For me, this area is a big worry at present. The first choice is John Mikel Obi, one of the best holding midfielders around and criminally under appreciated by Chelsea supporters. His return to the side was as important as any other change Di Matteo made last season. The problem is that his partner is 34 year old Frank Lampard. Even though he has adjusted to a deeper midfield role admirably, and his defensive instincts are generally very good, a genuine deep-lying playmaker that is comfortable playing one/two touch football and initiating attacks, is something the club is lacking and that the 4231 really requires. Beyond the first choice pairing, Essien and Meireles are next in line. Neither is now more than squad player quality, and even though Essien had a good preseason, he’s unlikely to force his way back in to the best XI. This is a make-or-break season for him. Romeu is still very raw and is better suited to pressing football – he excelled when Chelsea were playing a high line and looking to squeeze the play – instead of a disciplined role closing off angles. Josh McEachran has the quick passing ability for a deeper role, but he’s still a long way off what’s needed defensively and physically in that area. Meireles, should he stay, is a decent all-rounder. He’s decent at quite a few things, but not very good at any one thing. Any suggestions that Ramires should be accommodated in one of these deeper roles is not based on him suiting the position – he isn’t comfortable under physical pressure, does not possess a good range of passing, and is very poor when facing his own goal. As the season progresses, Oscar may play the odd game in this deeper role, but any suggestions he may play there permanently are premature.

Another major drawback to using Lampard in a deeper role, is that his goal return will diminish enormously. It’s easy to forget that he scored 16 times last season. However, both his goals after he moved to the double pivot were from deadball situations. Can we really afford to lose Lampard’s goals with our issues at centre forward?

Juan Mata. Source: Flickr – Ronnie Macdonald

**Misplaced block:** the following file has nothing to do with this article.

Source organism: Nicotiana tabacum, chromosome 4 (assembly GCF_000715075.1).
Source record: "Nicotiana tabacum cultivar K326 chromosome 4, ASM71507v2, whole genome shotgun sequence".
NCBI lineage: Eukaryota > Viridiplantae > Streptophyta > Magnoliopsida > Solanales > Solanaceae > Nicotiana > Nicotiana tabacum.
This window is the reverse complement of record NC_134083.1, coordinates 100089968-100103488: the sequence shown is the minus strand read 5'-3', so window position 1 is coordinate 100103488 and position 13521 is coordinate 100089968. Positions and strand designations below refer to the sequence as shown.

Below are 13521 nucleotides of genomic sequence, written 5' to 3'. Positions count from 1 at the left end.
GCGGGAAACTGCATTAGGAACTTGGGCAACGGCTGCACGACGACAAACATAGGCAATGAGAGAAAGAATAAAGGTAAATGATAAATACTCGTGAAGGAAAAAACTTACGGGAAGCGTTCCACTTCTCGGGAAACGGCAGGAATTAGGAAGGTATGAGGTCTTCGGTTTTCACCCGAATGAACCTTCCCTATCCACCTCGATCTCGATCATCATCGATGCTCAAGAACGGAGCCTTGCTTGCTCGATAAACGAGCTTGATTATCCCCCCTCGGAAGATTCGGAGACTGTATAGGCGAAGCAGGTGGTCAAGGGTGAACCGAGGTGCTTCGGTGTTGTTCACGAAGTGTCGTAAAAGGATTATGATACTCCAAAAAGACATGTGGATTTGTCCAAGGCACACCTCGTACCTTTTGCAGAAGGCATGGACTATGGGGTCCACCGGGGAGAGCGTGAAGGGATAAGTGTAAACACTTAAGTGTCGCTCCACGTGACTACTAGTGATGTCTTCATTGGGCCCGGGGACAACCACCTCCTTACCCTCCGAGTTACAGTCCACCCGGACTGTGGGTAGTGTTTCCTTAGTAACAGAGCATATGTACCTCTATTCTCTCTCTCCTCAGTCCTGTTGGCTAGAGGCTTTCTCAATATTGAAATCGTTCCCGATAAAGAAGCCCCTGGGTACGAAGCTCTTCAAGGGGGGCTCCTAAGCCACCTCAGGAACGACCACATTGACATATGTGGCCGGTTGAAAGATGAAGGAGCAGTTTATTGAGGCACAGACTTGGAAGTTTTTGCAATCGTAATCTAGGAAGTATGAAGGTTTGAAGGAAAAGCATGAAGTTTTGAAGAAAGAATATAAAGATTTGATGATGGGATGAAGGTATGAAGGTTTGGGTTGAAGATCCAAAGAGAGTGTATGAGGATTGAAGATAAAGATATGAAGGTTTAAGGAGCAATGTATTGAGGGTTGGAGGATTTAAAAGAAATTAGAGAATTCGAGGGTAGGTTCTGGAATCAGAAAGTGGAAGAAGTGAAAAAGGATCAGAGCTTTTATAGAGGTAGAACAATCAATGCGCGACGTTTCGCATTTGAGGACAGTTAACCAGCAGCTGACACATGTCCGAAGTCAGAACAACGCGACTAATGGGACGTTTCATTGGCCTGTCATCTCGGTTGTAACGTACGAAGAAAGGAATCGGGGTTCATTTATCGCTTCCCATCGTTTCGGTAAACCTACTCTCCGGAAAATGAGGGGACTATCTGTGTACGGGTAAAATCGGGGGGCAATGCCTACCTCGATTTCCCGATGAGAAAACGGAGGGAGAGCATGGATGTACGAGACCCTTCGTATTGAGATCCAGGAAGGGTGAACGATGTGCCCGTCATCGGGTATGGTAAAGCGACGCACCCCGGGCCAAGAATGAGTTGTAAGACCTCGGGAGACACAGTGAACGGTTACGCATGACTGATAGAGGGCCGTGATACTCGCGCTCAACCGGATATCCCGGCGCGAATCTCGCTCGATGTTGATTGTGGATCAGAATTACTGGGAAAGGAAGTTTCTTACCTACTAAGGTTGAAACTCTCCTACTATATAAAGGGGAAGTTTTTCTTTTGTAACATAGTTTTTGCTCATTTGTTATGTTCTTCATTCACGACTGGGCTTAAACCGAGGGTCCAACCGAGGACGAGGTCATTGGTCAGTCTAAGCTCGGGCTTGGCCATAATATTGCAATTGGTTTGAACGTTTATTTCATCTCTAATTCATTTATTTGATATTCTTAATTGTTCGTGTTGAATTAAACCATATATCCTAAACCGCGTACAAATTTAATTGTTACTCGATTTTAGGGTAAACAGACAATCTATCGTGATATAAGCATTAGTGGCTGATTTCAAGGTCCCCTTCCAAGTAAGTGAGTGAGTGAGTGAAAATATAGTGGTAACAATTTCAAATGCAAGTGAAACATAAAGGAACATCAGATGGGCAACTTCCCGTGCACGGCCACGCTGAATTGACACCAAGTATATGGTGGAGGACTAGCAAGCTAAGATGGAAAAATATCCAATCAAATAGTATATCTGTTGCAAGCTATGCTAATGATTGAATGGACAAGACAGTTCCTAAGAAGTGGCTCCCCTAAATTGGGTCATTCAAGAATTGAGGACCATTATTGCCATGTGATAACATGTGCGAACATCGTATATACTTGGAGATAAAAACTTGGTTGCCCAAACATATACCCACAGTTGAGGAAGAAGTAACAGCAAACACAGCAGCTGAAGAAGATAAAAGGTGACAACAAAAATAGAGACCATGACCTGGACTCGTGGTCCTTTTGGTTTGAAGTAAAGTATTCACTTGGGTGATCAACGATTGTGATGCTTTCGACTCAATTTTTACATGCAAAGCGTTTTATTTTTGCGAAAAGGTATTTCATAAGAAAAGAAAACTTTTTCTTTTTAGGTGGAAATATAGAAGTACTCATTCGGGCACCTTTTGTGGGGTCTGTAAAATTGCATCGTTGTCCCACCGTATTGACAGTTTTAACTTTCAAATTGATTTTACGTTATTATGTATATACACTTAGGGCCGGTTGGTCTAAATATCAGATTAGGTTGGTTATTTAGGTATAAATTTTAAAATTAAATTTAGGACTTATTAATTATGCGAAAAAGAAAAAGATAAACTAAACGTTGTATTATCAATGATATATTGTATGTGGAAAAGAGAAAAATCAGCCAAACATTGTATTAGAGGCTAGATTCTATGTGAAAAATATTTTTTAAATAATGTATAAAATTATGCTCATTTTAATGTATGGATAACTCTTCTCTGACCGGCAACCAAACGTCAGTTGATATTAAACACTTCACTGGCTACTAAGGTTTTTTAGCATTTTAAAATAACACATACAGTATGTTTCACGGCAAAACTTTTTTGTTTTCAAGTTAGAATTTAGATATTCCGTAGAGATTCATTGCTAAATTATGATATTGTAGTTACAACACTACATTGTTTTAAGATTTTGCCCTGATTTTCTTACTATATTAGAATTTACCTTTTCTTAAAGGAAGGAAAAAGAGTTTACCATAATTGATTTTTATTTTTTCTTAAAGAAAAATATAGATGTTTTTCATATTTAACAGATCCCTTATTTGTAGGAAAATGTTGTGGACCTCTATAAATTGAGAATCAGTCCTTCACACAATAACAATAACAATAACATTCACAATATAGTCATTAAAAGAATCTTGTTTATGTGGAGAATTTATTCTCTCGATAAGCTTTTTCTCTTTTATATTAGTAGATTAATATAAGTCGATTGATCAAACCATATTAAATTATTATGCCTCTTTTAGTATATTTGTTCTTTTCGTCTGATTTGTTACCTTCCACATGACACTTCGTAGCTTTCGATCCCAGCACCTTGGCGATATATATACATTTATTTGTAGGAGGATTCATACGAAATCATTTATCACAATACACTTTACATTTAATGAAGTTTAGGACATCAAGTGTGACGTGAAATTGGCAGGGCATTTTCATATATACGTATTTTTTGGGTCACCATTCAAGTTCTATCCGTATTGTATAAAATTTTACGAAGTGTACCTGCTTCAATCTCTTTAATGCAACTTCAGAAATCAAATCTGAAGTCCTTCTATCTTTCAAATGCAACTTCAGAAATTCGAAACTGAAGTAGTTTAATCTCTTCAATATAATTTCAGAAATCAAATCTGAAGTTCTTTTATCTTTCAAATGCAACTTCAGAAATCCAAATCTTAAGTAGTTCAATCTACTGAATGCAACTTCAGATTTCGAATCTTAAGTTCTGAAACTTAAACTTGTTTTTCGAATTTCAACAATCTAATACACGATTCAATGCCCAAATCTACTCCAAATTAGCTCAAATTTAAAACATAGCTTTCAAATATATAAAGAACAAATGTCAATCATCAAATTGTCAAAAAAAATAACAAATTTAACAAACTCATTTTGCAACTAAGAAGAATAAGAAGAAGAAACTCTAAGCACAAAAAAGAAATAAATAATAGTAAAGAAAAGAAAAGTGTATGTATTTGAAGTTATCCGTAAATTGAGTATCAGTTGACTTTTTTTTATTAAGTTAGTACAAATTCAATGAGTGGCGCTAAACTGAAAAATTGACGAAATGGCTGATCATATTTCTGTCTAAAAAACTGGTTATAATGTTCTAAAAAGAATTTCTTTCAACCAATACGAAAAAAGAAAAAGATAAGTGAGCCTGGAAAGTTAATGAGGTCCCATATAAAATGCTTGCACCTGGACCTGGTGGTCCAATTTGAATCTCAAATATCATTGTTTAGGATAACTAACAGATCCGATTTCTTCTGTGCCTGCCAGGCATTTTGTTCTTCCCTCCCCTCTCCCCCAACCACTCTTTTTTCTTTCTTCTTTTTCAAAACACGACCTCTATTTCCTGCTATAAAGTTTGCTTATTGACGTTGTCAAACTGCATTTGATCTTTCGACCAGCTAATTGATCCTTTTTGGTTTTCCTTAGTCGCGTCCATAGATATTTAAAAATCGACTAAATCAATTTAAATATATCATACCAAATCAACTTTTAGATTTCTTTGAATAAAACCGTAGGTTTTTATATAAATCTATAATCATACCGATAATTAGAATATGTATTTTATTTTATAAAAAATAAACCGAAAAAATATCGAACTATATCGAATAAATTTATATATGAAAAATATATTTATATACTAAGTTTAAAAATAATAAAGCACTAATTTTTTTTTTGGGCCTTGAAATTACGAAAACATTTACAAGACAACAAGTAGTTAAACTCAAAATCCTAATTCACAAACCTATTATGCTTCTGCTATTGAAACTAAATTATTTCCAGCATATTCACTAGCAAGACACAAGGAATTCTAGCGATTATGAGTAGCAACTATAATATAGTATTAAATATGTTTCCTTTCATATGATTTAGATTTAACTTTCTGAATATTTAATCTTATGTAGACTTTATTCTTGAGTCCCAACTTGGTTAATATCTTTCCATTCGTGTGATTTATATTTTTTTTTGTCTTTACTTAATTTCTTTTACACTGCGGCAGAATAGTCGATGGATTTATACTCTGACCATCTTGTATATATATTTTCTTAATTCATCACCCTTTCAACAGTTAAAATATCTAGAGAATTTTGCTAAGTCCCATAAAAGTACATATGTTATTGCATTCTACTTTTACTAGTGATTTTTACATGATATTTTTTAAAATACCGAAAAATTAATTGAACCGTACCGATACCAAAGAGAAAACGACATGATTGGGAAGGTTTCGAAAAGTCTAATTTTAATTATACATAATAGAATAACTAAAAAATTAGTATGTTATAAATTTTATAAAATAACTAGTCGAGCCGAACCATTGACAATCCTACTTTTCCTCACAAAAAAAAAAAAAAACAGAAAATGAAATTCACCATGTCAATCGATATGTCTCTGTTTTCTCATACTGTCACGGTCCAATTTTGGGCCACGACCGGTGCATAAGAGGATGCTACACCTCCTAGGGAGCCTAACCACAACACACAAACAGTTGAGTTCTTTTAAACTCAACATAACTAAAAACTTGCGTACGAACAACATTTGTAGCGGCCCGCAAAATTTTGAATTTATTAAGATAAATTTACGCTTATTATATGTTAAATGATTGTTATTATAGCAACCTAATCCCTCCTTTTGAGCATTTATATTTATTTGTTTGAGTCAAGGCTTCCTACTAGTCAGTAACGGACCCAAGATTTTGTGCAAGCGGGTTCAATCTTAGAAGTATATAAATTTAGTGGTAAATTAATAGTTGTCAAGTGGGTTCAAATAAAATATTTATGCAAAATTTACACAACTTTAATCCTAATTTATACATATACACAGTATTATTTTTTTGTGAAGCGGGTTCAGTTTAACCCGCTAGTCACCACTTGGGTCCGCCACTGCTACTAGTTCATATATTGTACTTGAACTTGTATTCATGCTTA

This was Chelsea’s weakest area last season. This has now been massively strengthened by the additions of Eden Hazard, Marko Marin and Oscar, with other wingers still being targeted. Ramires’ shift to a wide role in the 4231 has been an excellent decision. Without him Chelsea would look extremely fragmented, as a front four of inside forwards and number 10’s are left with either no defensive responsibilities, or defensive responsibilities they aren’t equipped to perform. Getting the balance right in the “third band” of the 4231 is incredibly important. Hazard is likely to start on the left, with Ramires on the right, and Mata in a number 10 position. I expect Oscar to initially rotate with Mata and Hazard as he settles in to English football. Marko Marin looks likely to be used as an impact substitute. As long as they get enough of the ball, these players should be exciting to watch, and more productive than Kalou or Malouda, who is still at the club and will be a squad player at the very best if he sees out the last year of his contract. Hazard’s dribbling and close control, Oscar’s vision and awareness of those around him, and Mata’s perception of space and weight of pass should mean more alternatives to breaking down ultra defensive opposition. Hazard will also hopefully take over as Lampard’s deputy on penalty duties as Mata hasn’t shown to be particularly good at them. Yossi Benayoun is still on the books, but is unlikely to still be at the club by 1 September. A loan move or permanent transfer appears likely, although he may be useful to keep around with his knack for scoring important goals at Liverpool and in his loan spell at Arsenal last season.

The ages of some of these players – Hazard 21, Oscar 20, Mata 24, Marin 23, and Ramires 25 is an extremely encouraging sign. It’s doubtful that some sort of magical chemistry will instantaneously appear between them though. Patience is crucial.

Fernando Torres. Source: Flickr – Ronnie Macdonald